Statewide Health Employer Survey
The Washington Health Workforce Sentinel Network launched its second survey of healthcare providers on November 1 to add more “ground level” data about emerging healthcare workforce needs throughout Washington state.
Known as the Sentinel Network, healthcare providers representing a wide range of health care facilities, from large urban hospitals to small, rural home health care facilities, are connected with educators, trainers, and policymakers to respond to health workforce demand changes as they emerge.
The Sentinel Network was created in late 2015 and invited employer input for the first time in the summer of 2016. A joint project of the state’s Workforce Training and Education Coordinating Board (Workforce Board) and the Center for Health Workforce Studies at the University of Washington, the Sentinel Network is funded by the Healthier Washington initiative of the Washington State Health Care Authority.
Sue Skillman, Sentinel Network Director from the University of Washington, said “The Sentinel Network gives our state’s healthcare industry a direct line of communication to education, training and policy partners to collectively solve emerging health workforce needs.”
“The first round of data collection created a baseline, and confirms some of what we’re hearing anecdotally about skill needs and occupation changes in our changing healthcare environment,” said Skillman. “By obtaining direct input from the industry Sentinels three times a year, workforce needs are more likely to be identified in time for the Network to collectively figure out solutions.”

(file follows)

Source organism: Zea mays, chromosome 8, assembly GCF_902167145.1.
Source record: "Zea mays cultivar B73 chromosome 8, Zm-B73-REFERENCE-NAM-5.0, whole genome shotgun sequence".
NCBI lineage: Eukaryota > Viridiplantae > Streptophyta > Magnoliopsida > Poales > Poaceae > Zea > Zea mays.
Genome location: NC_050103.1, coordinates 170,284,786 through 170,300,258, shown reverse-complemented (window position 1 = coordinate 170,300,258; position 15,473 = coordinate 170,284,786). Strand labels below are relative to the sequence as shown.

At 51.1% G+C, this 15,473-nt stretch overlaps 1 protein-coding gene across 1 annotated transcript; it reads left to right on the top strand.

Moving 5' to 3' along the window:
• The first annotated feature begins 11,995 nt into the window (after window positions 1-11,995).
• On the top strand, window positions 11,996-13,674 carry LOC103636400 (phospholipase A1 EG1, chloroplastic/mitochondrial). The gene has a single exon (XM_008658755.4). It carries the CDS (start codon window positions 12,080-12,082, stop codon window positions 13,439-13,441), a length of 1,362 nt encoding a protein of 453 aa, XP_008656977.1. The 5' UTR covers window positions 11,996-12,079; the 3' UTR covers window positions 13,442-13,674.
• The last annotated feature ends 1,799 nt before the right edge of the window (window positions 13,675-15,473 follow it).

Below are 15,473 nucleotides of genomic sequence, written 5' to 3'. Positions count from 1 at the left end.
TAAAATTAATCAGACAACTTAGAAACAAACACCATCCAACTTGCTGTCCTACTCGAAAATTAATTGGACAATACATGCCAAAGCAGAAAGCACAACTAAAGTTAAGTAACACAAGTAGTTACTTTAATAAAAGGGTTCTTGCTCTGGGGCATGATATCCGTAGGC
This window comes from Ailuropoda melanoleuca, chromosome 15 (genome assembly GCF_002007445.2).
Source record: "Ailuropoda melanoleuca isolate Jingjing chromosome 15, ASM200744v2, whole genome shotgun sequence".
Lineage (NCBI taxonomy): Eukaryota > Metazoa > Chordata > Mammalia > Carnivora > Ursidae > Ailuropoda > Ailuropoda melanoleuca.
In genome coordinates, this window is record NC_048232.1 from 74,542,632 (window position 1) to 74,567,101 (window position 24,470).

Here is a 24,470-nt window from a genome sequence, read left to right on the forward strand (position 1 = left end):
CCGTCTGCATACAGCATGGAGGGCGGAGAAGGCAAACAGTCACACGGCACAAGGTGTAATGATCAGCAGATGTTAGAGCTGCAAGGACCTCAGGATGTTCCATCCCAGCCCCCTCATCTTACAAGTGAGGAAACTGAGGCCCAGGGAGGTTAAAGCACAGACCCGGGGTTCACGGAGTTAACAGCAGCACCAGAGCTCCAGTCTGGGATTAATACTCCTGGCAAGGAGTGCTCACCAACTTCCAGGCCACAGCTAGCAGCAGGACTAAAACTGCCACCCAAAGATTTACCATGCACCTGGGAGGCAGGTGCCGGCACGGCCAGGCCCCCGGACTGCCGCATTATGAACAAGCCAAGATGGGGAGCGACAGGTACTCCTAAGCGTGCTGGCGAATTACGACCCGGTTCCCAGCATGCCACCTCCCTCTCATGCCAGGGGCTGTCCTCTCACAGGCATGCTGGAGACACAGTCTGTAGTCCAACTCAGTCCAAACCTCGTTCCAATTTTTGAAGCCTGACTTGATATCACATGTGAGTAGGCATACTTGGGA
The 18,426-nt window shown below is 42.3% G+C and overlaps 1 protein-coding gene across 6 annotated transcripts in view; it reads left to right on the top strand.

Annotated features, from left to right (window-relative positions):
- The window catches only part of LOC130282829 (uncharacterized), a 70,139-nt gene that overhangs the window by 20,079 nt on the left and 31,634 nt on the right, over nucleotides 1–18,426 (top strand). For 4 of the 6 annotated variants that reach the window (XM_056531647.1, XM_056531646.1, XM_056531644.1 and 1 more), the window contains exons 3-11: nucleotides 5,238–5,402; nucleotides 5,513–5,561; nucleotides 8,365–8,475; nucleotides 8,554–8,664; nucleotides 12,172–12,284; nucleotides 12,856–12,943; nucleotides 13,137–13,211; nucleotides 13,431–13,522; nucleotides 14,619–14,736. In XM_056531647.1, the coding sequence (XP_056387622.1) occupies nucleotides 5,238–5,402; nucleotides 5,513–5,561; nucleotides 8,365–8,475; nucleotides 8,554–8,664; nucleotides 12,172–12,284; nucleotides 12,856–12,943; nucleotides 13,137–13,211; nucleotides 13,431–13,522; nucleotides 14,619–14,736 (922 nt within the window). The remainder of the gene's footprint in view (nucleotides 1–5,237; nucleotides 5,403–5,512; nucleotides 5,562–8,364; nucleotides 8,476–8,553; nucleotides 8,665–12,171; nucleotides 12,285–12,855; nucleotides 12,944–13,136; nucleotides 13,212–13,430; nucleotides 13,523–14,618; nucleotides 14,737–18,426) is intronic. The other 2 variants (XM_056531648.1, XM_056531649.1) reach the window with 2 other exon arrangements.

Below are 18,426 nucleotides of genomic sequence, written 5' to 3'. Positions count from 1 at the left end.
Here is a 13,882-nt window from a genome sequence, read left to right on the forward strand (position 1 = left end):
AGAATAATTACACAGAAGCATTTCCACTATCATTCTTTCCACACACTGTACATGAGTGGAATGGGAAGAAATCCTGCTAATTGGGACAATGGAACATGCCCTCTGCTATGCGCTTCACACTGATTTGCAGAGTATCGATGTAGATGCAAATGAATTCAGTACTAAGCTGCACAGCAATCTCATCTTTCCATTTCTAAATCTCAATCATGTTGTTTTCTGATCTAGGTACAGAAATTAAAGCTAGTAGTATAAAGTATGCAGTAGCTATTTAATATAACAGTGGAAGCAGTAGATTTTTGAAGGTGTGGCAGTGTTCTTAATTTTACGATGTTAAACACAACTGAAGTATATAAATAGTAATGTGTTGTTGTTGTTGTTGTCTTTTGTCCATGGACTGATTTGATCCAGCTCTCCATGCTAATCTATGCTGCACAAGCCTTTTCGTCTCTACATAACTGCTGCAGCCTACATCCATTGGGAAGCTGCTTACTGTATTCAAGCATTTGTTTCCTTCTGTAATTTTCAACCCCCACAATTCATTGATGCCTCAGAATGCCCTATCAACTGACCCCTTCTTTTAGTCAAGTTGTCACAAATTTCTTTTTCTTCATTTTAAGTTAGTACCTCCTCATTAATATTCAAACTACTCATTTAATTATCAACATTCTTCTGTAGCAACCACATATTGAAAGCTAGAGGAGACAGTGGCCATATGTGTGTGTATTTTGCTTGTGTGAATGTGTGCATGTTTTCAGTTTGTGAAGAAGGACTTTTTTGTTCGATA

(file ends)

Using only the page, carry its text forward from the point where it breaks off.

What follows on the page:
Healthcare employers can participate in the Sentinel Network at www.wtb.wa.gov/HealthSentinel.
Initial Sentinel Network results can be viewed at www.wtb.wa.gov/HealthSentinel/results.asp.
The baseline data from this summer’s survey pointed to “exceptionally long vacancies” at large hospitals for medical/clinical laboratory technologists, registered nurses, and medical assistants. Behavioral health clinics reported increased demand for mental health counselors, clinical social workers, and substance abuse/behavioral health counselors. Meanwhile, registered nurses, physicians, mental health counselors, and dental assistants were among occupations cited by the community and free clinics as having exceptionally long vacancies. Very few respondents indicated they had decreased demand for any occupations. And among the many reasons added by Sentinels to expand on their responses, training to keep up with electronic records and information technology was cited frequently as a need.
The Sentinel Network is continuing recruitment efforts to expand the number and types of healthcare providers in its statewide network. More than 200 providers representing an even larger number of healthcare facilities are already registered for Round 2 of data collection beginning November 1.
The Sentinel Network concept was initiated by the Health Workforce Council. The Council brings together healthcare stakeholders who research healthcare shortages and recommend strategies to the Governor and Legislature to help solve them. The Workforce Board staffs the Council and in 2015 was awarded $350,000 from the Healthier Washington State Innovation Model Grant provided through the Centers for Medicare and Medicaid Services to implement the network.